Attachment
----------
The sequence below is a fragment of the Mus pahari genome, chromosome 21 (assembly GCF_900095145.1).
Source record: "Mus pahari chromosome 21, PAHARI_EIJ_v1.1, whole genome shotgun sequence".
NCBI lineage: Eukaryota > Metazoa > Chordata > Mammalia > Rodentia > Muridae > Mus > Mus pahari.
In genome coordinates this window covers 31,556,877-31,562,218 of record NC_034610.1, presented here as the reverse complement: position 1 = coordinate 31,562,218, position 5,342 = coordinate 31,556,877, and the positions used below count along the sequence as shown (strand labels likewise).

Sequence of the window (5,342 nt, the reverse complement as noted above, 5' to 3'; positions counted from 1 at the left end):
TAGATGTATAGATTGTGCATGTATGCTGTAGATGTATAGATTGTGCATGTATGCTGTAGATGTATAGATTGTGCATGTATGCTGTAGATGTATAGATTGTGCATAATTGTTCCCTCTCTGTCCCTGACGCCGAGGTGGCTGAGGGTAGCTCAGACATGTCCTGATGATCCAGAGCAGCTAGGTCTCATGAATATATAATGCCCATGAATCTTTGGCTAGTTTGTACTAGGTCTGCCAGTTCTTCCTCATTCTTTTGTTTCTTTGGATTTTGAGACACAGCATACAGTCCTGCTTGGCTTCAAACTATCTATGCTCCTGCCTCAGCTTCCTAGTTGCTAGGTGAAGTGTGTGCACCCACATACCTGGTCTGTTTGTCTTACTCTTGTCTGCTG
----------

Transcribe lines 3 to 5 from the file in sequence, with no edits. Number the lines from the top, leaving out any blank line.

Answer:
NCBI lineage: Eukaryota > Metazoa > Chordata > Mammalia > Rodentia > Muridae > Mus > Mus pahari.
In genome coordinates this window covers 31,556,877-31,562,218 of record NC_034610.1, presented here as the reverse complement: position 1 = coordinate 31,562,218, position 5,342 = coordinate 31,556,877, and the positions used below count along the sequence as shown (strand labels likewise).

Sequence of the window (5,342 nt, the reverse complement as noted above, 5' to 3'; positions counted from 1 at the left end):